I found myself grieving a bit with Doug Sahm’s departure. I had to stop and assess this twinge of loss, as I never collected his records or saw him perform. Eventually, I realized that I somehow connected Doug Sahm with a few perfect car radio moments that symbolized the best of times. Even at that, I’d only heard a few of his songs on the radio. Nonetheless, he struck me as a sweet, crazy guy. His influence in synthesizing some Tex-Mex rhythms into popular music was profound, and probably under-appreciated because most of it managed to sneak in unnoticed. That, and also he was still fairly young, 58 or so when he died in a motel room on tour in 1999. But those perfect, synchronous radio moments are how I remember Doug Sahm.
Wherever anyone happened to be driving, when Doug Sahm’s music came across the car radio you could always count on the driver’s and passenger’s hands colliding as they simultaneously reached over to turn up the volume. As the notes flew out the speakers, it was as if the backseat were suddenly draped with a serape and extra long steer horns had sprouted out as the radiator’s hood ornament. Doug Sahm meant Texas, which is to say Tex-Mex mixed with a lot of C&W, a little taste of blues, all layered into rock and roll.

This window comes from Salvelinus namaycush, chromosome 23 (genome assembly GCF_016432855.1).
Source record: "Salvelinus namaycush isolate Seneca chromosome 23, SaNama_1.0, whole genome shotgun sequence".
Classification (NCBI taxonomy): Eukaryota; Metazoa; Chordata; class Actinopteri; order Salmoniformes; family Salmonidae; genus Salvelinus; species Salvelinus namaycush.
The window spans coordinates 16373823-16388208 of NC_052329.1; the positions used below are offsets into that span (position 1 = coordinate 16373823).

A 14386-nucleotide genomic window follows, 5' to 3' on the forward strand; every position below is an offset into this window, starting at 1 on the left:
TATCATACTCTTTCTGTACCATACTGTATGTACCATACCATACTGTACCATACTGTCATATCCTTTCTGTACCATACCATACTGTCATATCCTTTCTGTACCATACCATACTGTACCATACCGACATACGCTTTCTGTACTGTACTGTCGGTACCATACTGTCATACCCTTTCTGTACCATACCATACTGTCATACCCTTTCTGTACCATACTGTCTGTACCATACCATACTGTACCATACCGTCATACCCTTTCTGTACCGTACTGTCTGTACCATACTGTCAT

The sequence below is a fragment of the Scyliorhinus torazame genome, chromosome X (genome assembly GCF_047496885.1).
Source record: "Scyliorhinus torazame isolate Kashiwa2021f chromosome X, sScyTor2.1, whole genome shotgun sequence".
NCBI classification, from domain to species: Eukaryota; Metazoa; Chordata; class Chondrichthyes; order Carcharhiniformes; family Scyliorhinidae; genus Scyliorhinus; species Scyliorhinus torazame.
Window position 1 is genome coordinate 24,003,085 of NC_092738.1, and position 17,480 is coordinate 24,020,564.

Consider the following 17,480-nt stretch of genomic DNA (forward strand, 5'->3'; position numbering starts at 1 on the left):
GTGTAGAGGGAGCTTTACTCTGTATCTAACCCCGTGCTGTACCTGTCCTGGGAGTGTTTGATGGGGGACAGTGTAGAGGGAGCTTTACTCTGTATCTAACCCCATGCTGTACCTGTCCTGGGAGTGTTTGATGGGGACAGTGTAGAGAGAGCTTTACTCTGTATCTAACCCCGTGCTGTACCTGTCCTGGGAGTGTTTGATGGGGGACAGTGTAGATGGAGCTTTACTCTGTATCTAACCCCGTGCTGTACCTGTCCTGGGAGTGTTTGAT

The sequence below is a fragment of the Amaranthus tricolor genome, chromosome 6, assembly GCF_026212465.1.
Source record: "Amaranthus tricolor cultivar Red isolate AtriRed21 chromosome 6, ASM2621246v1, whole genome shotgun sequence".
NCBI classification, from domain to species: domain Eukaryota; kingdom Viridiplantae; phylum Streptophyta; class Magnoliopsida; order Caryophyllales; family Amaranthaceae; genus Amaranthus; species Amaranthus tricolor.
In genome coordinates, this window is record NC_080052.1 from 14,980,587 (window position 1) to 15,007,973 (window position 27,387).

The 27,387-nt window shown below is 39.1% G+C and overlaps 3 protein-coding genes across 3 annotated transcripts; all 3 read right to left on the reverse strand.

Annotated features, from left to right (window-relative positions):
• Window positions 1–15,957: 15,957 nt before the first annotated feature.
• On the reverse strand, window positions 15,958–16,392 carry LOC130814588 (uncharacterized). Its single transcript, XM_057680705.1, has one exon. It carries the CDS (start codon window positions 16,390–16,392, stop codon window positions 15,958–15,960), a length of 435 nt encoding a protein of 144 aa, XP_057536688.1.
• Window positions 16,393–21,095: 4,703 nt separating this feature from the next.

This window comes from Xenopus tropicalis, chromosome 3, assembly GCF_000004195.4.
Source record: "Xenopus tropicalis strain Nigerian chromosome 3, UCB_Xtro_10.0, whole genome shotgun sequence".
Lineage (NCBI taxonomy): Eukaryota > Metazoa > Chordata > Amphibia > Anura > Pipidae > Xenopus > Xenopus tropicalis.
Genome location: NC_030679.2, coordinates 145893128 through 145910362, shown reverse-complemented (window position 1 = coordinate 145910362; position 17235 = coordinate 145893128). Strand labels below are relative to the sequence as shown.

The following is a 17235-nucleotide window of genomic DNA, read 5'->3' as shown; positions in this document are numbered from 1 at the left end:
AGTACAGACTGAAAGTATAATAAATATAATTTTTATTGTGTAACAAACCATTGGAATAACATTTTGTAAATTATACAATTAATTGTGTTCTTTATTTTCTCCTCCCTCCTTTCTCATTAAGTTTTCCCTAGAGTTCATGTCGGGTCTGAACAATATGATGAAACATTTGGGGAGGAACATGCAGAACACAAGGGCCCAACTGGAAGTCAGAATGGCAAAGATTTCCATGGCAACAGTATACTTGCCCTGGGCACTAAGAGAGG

Which may have been odd, because Doug Sahm grew up as a Lebanese-American in a black neighborhood in San Antonio, Texas. He lived right across a plowed field from a venue that featured visitors like T-Bone Walker and Bobby Blue Bland. As a child prodigy, he literally sat on Hank Williams’s bony knee and played pedal steel guitar, and then went on to play rock and roll in a handful of amateur bands providing music for local venues and dances. Because San Antonio was a big military town with a lot of bases that always brought in big-name national acts to perform, those venues were off-limits to local performers unless you fit the bill exactly.
By 1964, even a local rock and roll band in Texas had to come from England or young folks might not go see them. Yet when American airwaves seemed only to have room for those who made up the British Invasion, a wily Texan slipped through. Disguised by an English-sounding name, Doug Sahm’s band rechristened as the Sir Douglas Quintet charged on to the radio with “She’s About a Mover”.
The story has it this song came into being when Sahm’s producer, Huey “The Crazy Cajun” Meaux decided he needed to define what made the Beatles popular. His artists were increasingly locked out of work due to an epidemic of Beatlemania. Seeking a solution, he locked himself into a motel room in San Antonio with a few bottles of Thunderbird and a stack of Beatles records. Meaux discovered that many of those early Beatles tunes (in particular, “She’s a Woman”) accented the on beat just like Cajun two-steps. He emerged to encourage Doug Sahm to write some songs using that structure.